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Indian Music is mainly based on raagas. It is the oldest of all music. It gives you mental peace

Tuesday, June 28, 2011

Shakeel Badayuni

Shakeel Badayuni was born in Badayun, Uttar Pradesh. His father, Mohammed Jamaal Ahmed Sokhta Qadiri wanted him to have a good career, thus he arranged Arabic, Urdu, Persian, and Hindi tuition for Shakeel at home. His inclination towards poetry was not hereditary like other shayars. One of his distant relatives, Zia-ul-Qadiri Badayuni was a religious shayar. Shakeel was influenced by him and the contemporary environment of Badayun led him to Sher-o-Shayari.
When he joined Aligarh Muslim University in 1936, he started participating in inter-college, inter-university mushairas and won frequently. In 1940, he married Salma, who was a distant relative of his and they had been living in a common house since childhood, however, the purdah system was vogue in their family and they were not close. After completing his B.A., he moved to Delhi as a supply officer, but continued participating in mushairas, earning fame nation-wide. Those were the days of shayars who wrote about the downtrodden sections of society, their upliftment, the betterment of society and all. But Shakeel had an altogether different taste - his poetry was more often not romantic and close to heart. Shakeel used to say:
Main Shakeel Dil Ka Hoon Tarjuman
Keh Mohabbaton Ka Hoon Raazdaan
Mujhe Fakhr Hai Meri Shayari
Meri Zindagi Se Juda Nahin



Shakeel moved to Bombay in 1944 to write songs for films. He met film producer, A.R. Kardar and music composer, Naushad who asked him to sum up his poetic skills in one line. Shakeel wrote, Hum dard Ka Afsana Duniya Ko Suna Denge, Har Dil Main Mohabbat Ki Ek aag Laga Daingay. Naushad immediately signed him for Kardar's film, Dard (1947). The songs of Dard proved to be very successful especially Uma Devi (Tun Tun)'s Afsana Likh Rahi Hoon. Only a few are so lucky that they attain success in their first film, but Shakeel deserved success which started with Dard and continued on over the years.
Together, he and Naushad became one of the most sought after composer/lyricist duos in the industry. Among the stupendous scores they churned out together, are those of Baiju Bawra (1952), Mother India (1957), and Mughal-e-Azam (1960), that stand out. Other films they scored together include Dulari (1949), Shabab (1954), Ganga Jamuna (1961), and Mere Mehboob (1963). Although Shakeel Badayuni worked most extensively with Naushad, he also collaborated with Ravi and Hemant Kumar as well. His lyrics for the song Husnwale Tera Jawab Nahin and Ravi's music both won Filmfare Awards for the hit film Gharana. His other notable film with Ravi is Chaudhvin Ka Chand (1960), while Sahib Bibi Aur Ghulam (1962) is his biggest hit with Hemant Kumar. The title song from Chaudhvin Ka Chand, rendered by Mohammed Rafi, won Badayuni the Filmfare Award for Best Lyricist in 1961.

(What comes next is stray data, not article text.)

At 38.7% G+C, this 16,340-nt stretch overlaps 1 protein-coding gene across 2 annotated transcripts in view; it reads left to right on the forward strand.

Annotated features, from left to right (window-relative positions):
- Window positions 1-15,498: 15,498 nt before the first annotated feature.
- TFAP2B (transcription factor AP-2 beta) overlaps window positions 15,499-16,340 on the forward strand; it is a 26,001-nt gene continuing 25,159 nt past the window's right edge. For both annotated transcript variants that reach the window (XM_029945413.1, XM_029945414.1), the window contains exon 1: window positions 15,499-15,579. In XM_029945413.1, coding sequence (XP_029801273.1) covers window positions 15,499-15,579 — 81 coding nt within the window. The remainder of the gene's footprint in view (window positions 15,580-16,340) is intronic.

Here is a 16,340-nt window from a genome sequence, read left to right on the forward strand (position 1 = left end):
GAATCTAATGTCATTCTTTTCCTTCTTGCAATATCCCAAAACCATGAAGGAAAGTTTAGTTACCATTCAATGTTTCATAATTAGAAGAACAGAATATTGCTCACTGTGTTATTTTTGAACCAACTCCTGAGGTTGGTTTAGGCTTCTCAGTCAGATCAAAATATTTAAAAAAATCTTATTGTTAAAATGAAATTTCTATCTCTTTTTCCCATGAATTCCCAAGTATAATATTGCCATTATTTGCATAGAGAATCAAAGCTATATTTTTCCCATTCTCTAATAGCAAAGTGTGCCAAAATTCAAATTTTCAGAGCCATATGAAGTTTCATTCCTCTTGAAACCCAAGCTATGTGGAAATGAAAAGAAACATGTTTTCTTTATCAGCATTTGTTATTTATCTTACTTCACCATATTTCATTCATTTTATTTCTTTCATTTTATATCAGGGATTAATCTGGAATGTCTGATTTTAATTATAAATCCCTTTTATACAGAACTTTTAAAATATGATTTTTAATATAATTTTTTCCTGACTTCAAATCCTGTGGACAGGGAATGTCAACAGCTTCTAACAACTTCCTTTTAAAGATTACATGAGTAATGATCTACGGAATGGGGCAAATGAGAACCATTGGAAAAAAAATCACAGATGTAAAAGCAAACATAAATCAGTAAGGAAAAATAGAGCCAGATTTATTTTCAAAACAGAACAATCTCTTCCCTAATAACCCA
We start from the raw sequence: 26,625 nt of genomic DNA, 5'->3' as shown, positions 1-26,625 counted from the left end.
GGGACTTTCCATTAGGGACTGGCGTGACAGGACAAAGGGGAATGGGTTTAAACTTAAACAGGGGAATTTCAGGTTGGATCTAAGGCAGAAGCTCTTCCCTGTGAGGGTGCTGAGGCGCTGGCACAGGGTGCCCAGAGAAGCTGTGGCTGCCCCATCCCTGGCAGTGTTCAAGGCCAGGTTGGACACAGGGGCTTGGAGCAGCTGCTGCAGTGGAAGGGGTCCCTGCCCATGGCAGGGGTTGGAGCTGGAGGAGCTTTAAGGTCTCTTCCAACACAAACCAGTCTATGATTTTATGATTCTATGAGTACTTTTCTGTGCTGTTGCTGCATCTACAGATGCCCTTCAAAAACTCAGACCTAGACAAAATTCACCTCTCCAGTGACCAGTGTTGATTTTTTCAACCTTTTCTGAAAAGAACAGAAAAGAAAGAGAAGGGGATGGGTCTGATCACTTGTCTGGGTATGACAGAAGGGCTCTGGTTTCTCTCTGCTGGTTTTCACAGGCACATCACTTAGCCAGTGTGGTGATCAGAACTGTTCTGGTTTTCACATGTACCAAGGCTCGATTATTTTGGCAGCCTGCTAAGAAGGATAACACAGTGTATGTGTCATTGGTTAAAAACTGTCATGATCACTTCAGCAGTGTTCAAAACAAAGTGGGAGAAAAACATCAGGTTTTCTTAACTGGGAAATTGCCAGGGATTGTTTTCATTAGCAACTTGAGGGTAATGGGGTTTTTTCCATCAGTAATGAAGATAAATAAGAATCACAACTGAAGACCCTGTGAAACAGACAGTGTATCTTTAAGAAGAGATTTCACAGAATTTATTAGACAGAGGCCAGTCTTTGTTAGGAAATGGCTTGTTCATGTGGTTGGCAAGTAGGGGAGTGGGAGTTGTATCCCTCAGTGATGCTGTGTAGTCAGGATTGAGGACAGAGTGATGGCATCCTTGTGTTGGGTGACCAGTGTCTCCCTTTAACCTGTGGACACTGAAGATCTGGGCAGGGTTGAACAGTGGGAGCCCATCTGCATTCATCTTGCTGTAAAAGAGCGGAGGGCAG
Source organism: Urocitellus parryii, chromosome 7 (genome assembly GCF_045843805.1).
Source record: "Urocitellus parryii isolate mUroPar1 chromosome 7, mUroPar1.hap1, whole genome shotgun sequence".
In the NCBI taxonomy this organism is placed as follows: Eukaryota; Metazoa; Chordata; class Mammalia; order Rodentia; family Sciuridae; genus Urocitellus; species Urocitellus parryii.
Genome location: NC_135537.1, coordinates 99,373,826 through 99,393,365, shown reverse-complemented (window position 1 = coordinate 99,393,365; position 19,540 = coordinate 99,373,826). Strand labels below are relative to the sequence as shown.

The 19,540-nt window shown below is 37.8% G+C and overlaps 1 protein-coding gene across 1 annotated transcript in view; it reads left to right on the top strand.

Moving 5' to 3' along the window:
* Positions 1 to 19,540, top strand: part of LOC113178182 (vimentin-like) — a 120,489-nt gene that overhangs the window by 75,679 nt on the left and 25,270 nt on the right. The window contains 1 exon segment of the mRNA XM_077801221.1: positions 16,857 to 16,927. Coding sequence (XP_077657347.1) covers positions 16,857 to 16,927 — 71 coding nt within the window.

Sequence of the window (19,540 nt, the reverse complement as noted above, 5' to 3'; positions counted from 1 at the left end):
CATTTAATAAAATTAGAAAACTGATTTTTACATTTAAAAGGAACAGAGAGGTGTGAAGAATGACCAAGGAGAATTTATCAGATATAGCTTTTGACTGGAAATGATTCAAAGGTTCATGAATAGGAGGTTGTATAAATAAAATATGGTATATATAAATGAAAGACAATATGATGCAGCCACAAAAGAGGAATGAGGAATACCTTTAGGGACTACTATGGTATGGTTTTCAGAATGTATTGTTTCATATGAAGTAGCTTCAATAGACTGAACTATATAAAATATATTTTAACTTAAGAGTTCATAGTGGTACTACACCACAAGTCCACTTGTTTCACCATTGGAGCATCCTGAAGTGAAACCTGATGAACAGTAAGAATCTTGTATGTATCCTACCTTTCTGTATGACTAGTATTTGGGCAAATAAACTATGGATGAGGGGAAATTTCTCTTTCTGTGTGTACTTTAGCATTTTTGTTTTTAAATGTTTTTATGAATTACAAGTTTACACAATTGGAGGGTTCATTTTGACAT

Shakeel penned numbers for around 89 films. In addition, he wrote many popular ghazals which are still sung by vocalists like Pankaj Udhas and others. Shakeel shared a close friendship with Naushad, Ravi and Ghulam Mohammed, with whom he enjoyed his life to the fullest. Unlike other shayaars, he wasn't an alcoholic.
The Indian government had honoured him with the title Geet Kar-e-Azam.


  • 1961 Filmfare Best Lyricist Award for the song Chaudvin ka chand ho in the film Chaudhvin Ka Chand
  • 1962 Filmfare Best Lyricist Award for the song husnwale tera jawab nahin in the film Gharana
  • 1963 Filmfare Best Lyricist Award for the song kahin deep jale kahin dil in the film Bees Saal Baad

Saturday, June 11, 2011


Aroha and Avaroha

Arohana Ṇi re_ Ga Ma_ Dha Ni re# S'
In the Western scale this would roughly translate to: C D-flat E F-sharp A B c

Avarohana re_ Ni Dha Ma_ Ga re Ṇ Ḍ S

The Ma is actually Ma Tivratara, which is a perfect fourth above re komal (which is 112 cents above Sa)[1])

Vadi and Samvadi

The Vadi is komal Re, while the Samvadi is shuddh Dha. Notice that these do not form a perfect interval. So V.N.Paṭvardhan [2] says "It is customary to give Re and Dha as vādi and saṃvādi, but seen from the point of view of the śāstras (treatises) it is not possible for re and Dha to be saṃvādī (i.e. consonant) to each other. For this reason, in our opinion it is proper to accept Dha as vādī and Ga as saṃvādī" [3] On the other hand if Ga receives too much emphasis, it would create the impression of raga Puriya[4]

Pakad or Chalan

Sa is omitted within a taan; it may only be used at the end of a phrase and even then is used infrequently. Bhatkhande gives the pakad as Dha Mâ Ga re, Ga Mâ Ga, re, Sa. Patwardan has shown the mukhya ang as re Ga Mâ Dha, Dha Mâ Ga re, but points out that the raga is also clearly indicated by: Ṇi re Ga Mâ Dha, Dha Mâ Ga re Ṇi re Sa. [5]
The chalan given by Ruckert is: Ṇi Ḍha re__ Ṇi Ḍha Ṃâ Ṇi Ḍha Ṇi Ḍha Sa__ re' Ga Mâ Dha__ Mâ Ni Dha Mâ Ga re__ Sa Ṇi Ḍha re Sa__[6]



www.youtube.com/watch?v=bhHtrD7vX-k - Cached
new.music.yahoo.com/shiv-kumar-sharma - Cached